Category: Rheumatology

Clinical Correlations


Gamechanger? The Effect of Intra-articular Triamcinolone vs Saline on Knee Cartilage Volume and Pain in Patients with Knee Osteoarthritis – A Randomized Clinical Trial

By Rebecca Lazarus, MD

Peer Reviewed

Why does this matter?
Osteoarthritis (OA) is a leading cause of disability in the United States and is the most common type of arthritis. The pathogenesis involves the progressive destruction of articular cartilage in a joint, which is accompanied by new bone formation and synovial proliferation.…

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NSAIDs: Are They All the Same?

By Vishal Shah, MD

Peer Reviewed

Nonsteroidal antiinflammatory drugs (NSAIDs) are a heterogenous group of non-opioid analgesics and anti-inflammatory agents. Their use is ubiquitous, from treating a simple tension headache to a sprained ankle. NSAIDs are available over the counter and in prescription form.…

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Age Is Just a Number: Combating Muscle Loss in The Elderly

By Carl Preiksaitis

Peer Reviewed

The term “sarcopenia” was introduced in 1989 to characterize the loss of muscle mass that occurs as a consequence of advancing age.1 Use of the term has since grown to include the loss of muscular function experienced in older adults.[1] The prevalence of sarcopenia is estimated to be approximately 29% in community-dwelling older adults and 33% in individuals living in long-term care institutions.[2] Sarcopenia is linked to increased morbidity and mortality from physical disability, increased falls and fractures, decreased quality of life, and higher incidence of depression and hospitalizations.[2] This condition contributes to a significant financial burden on the US healthcare system, with estimated costs in the year 2000 exceeding $18.5 billion.[3] Furthermore, the decline in physical fitness seen in sarcopenic patients has been associated with increased all-cause mortality.[4]

Given that current census estimates project a more-than doubling of the US population over the age of 65 by 2060, physicians will need to become adept at diagnosing and treating sarcopenia.[5] What strategies are currently available for the diagnosis and treatment of this condition in the primary care setting?…

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Gout: A Disease of the Blessed or a Blessing in Disguise?

By Krithiga Sekar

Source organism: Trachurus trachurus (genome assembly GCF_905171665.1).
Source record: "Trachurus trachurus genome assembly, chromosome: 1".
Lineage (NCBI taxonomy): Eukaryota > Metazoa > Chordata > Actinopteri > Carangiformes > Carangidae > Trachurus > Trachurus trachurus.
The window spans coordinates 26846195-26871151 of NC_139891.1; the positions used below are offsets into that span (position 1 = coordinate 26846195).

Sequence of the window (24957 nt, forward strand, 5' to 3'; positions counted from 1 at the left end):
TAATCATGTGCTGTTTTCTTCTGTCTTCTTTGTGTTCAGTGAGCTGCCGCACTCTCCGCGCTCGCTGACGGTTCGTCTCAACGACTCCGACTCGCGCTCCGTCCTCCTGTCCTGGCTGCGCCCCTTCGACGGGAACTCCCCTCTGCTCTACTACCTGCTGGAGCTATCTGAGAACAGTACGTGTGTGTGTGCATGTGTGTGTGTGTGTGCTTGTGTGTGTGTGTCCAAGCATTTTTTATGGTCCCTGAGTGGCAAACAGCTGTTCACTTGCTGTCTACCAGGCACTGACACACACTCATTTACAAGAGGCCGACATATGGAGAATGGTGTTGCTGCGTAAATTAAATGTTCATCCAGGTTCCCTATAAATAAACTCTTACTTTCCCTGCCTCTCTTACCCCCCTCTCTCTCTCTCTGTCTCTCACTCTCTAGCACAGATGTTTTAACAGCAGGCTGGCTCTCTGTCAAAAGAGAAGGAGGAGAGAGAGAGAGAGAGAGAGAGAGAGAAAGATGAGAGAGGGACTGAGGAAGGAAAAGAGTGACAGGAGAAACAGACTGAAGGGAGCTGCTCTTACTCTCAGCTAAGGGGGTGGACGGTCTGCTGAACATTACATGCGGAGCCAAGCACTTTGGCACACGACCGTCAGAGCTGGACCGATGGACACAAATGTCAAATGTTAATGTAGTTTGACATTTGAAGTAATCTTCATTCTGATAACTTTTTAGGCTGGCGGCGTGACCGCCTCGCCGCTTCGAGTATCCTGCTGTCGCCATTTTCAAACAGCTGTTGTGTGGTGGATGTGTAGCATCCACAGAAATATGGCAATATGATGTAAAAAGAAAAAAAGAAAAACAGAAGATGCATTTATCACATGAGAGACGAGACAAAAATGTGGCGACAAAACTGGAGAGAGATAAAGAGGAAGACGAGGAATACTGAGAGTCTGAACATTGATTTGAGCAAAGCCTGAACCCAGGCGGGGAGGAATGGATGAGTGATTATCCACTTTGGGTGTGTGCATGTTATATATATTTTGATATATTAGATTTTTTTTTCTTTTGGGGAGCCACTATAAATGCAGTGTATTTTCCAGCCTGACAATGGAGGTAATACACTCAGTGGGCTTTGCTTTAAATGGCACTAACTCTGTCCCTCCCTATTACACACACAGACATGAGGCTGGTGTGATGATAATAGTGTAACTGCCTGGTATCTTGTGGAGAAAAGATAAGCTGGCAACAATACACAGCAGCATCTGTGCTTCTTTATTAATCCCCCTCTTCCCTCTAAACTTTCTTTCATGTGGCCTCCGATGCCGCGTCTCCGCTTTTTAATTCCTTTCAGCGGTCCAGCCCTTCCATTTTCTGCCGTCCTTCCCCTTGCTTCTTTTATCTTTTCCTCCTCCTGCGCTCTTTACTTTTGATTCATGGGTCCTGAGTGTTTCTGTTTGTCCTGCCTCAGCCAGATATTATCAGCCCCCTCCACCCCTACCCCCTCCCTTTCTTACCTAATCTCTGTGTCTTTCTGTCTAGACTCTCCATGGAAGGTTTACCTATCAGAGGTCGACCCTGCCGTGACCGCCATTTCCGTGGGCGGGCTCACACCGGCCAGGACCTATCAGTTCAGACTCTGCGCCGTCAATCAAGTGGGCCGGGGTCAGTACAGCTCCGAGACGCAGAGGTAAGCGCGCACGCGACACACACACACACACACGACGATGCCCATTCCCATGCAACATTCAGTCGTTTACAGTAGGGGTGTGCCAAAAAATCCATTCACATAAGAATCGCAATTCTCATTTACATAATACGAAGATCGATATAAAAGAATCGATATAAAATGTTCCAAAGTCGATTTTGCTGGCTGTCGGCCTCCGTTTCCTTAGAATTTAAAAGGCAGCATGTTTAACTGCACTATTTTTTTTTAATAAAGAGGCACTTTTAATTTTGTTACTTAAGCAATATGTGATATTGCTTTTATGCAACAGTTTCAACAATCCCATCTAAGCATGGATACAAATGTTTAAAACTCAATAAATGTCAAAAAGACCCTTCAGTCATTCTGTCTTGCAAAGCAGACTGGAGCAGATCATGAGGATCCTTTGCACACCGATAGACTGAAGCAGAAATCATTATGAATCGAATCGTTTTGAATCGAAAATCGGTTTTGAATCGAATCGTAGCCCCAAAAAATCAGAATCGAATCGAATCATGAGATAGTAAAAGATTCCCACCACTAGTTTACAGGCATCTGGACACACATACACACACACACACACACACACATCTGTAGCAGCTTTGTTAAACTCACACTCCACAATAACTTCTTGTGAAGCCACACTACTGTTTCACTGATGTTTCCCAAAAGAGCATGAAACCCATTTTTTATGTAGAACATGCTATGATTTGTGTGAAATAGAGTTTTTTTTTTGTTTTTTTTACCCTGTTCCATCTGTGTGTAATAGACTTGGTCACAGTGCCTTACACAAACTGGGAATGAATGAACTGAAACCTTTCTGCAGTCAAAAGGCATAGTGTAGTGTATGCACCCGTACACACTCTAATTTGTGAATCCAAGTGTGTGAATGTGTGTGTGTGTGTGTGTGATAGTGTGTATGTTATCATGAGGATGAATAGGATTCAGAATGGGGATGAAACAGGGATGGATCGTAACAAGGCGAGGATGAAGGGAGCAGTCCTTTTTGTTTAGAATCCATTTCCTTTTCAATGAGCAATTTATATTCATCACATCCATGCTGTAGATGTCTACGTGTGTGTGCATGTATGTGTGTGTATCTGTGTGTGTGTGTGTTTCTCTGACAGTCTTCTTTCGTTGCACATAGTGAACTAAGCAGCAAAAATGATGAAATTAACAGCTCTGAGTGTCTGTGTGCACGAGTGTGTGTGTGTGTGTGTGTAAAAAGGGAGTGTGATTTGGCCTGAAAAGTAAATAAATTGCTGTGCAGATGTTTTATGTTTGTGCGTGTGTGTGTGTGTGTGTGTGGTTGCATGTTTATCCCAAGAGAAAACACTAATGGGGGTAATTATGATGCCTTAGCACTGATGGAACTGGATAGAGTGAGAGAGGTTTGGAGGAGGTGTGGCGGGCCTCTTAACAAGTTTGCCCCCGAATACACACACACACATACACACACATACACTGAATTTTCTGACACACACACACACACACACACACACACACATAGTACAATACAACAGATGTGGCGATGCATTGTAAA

Faculty Peer Reviewed

“The patient goes to bed and sleeps quietly until about two in the morning when he is awakened by a pain which usually seizes the great toe, but sometimes the heel, the calf of the leg or the ankle… so exquisitely painful as not to endure the weight of the clothes nor the shaking of the room from a person walking briskly therein.”

—Thomas Sydenham  (1683)[1,2]

Gout, an excruciatingly painful but relatively benign form of arthritis in the modern world, has an intriguing pathology with ancient roots.…

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FROM THE ARCHIVES: How Do You Diagnose Polymyalgia Rheumatica?

Please enjoy this post from the archives dated August 12, 2009

By Eve Wadsworth MD

Faculty Peer Reviewed

Polymyalgia rheumatica (PMR) is a condition that resembles several different disorders including osteoarthritis and can be difficult to diagnose. In addition to osteoarthritis, PMR can resemble conditions as diverse as depression, fibromyalgia, myopathic drug reactions, and malignancy.…

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ANCA and Small-Vessel Vasculitis

By Eugene Friedman, Class of 2012

Faculty Peer Reviewed

The discovery of anti-neutrophil cytoplasmic antibodies (ANCA) was a serendipitous finding. In 1982, Davies and colleagues published a report detailing their discovery of antibodies that specifically localized to the cytoplasm of neutrophils in patients with necrotizing glomerulonephritis and small-vessel vasculitis–antibodies that disappeared after immunosuppressive therapy and reappeared with disease recurrence.

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